Asian American youth are one of the fastest growing populations in the United States. This present study examined intrapersonal and interpersonal determinants of smoking status among Asian American adolescents.
Using data from the 2006 National Youth Tobacco Survey, 1,368 Asian American adolescents in Grades 6 through 12 were selected.
Findings revealed that one eighth (12%) experimented with cigarettes, 3% smoked occasionally, and 2% smoked regularly. High school students reported higher rates for experimental, occasional, and regular smoking than middle school students. More male than female youth reported the three types of smoking status. Multivariate analyses showed that, compared with nonsmoking, age, weekly income, family members’ smoking, refusal of cigarettes from best friends predicted experimental smoking; and positive images of smoking, perception of safety of smoking for only 1 year, awareness of the harmful effects of secondhand smoking, refusal to smoke, and absence from school predicted occasional smoking. Age interacted with refusal to smoke in predicting occasional smoking. Male gender, awareness of the harmful effects of secondhand smoking, refusal to smoke, absence from school, and receptivity to tobacco marketing were determinants of regular smoking.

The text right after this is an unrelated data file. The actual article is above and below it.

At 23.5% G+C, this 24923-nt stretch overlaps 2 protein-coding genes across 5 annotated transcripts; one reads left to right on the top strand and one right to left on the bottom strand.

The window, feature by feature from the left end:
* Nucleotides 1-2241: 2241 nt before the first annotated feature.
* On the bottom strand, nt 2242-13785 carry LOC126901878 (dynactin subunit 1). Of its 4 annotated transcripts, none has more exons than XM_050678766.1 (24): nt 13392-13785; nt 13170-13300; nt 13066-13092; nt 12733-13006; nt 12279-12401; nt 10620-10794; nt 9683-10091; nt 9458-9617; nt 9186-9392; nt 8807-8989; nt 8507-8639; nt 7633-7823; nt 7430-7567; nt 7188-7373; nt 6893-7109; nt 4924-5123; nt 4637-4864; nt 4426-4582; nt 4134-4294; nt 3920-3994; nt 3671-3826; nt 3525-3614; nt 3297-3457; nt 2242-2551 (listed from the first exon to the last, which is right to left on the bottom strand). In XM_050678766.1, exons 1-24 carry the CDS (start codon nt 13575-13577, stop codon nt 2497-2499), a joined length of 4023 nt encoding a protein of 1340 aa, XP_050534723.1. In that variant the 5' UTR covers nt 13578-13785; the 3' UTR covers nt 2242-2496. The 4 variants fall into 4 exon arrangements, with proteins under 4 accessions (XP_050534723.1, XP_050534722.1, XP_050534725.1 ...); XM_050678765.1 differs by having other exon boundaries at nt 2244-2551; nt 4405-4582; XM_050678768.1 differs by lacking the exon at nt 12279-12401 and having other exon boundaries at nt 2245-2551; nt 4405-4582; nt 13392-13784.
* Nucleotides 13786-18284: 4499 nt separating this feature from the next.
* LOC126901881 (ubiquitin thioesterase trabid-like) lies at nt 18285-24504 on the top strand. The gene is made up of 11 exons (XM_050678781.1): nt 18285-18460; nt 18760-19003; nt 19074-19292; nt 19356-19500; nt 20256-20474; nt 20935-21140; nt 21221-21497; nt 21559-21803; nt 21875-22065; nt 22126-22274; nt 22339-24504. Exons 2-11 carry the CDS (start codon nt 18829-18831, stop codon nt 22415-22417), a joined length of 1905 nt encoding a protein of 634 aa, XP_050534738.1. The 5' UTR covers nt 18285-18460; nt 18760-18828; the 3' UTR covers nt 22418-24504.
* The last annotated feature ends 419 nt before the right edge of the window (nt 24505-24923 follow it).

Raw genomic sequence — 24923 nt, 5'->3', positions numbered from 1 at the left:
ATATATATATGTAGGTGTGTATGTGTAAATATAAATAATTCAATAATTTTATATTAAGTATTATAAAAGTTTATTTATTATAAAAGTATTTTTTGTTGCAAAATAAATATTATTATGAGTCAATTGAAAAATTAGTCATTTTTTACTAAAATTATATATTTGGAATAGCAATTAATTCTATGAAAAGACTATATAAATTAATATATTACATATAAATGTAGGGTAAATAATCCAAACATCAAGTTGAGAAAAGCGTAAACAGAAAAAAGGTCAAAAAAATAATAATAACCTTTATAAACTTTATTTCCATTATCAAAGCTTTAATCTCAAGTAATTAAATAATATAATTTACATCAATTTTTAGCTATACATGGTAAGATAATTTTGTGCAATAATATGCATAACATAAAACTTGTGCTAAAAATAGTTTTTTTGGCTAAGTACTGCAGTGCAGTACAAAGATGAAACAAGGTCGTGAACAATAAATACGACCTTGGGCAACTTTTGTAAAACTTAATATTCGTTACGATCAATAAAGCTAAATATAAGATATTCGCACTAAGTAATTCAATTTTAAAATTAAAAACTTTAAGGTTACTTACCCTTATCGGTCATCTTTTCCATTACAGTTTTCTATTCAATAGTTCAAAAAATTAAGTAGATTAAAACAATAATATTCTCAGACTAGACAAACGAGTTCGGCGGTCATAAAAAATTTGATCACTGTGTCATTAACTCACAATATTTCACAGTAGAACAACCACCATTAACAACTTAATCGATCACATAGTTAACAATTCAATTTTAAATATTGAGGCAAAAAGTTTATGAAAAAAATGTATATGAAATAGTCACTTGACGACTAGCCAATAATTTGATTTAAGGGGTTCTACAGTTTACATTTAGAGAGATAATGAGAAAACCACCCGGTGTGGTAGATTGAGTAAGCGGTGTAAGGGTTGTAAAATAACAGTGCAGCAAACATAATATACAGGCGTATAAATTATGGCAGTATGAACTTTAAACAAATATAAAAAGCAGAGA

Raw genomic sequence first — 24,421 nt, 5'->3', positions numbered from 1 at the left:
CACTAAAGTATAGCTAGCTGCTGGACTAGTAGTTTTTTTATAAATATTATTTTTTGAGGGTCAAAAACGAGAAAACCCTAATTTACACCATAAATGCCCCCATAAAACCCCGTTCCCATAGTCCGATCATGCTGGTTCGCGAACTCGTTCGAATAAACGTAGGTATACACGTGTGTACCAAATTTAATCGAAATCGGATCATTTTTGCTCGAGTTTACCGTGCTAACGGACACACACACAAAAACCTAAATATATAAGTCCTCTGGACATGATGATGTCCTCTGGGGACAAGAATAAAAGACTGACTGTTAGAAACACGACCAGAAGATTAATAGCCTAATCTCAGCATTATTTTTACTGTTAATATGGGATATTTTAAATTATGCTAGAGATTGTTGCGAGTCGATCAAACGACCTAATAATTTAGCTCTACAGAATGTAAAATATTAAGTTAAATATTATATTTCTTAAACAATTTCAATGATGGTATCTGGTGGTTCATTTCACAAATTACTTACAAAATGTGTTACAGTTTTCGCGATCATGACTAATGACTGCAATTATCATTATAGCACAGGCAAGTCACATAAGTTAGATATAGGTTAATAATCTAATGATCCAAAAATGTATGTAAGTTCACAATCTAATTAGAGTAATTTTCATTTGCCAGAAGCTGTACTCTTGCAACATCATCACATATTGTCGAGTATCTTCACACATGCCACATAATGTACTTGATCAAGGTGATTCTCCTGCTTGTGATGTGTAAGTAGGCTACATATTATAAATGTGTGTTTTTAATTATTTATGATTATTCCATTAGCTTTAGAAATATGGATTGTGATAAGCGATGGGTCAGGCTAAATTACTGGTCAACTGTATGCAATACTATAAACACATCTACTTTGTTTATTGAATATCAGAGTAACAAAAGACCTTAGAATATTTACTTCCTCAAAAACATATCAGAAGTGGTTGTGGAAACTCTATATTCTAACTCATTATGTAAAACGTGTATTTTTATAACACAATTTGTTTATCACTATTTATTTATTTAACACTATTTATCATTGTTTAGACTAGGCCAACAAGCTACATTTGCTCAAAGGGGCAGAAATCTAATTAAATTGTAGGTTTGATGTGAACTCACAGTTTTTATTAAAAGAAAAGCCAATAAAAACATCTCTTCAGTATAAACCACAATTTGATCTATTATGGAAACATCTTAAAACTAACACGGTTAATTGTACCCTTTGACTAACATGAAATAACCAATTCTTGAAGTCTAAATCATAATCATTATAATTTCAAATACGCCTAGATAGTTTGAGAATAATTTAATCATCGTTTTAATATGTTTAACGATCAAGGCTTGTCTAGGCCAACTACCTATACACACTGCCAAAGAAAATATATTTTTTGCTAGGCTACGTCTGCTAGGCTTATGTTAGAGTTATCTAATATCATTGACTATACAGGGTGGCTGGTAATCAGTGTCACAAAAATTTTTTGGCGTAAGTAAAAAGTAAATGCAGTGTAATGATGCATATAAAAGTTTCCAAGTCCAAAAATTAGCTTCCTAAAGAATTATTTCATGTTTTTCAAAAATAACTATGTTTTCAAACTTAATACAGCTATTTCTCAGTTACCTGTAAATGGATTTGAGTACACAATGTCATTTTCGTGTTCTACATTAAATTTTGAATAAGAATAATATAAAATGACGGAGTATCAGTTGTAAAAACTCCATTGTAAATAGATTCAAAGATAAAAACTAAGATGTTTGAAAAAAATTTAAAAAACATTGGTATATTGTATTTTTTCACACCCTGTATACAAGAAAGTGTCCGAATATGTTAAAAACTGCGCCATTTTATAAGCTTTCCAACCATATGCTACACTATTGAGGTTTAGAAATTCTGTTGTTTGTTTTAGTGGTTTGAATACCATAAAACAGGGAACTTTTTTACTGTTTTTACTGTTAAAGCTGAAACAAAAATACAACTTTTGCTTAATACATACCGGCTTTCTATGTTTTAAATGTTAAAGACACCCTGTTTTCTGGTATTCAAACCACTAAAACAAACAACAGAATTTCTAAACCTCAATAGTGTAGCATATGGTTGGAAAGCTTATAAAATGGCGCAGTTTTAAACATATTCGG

This study uniquely examined how the impacts of multiple intrapersonal and interpersonal predictors differed by various stages of smoking in a nationally representative sample of Asian American adolescents. Our findings underscore that smoking treatment and prevention programs should consider predictors of risk for different stages of adolescent smoking.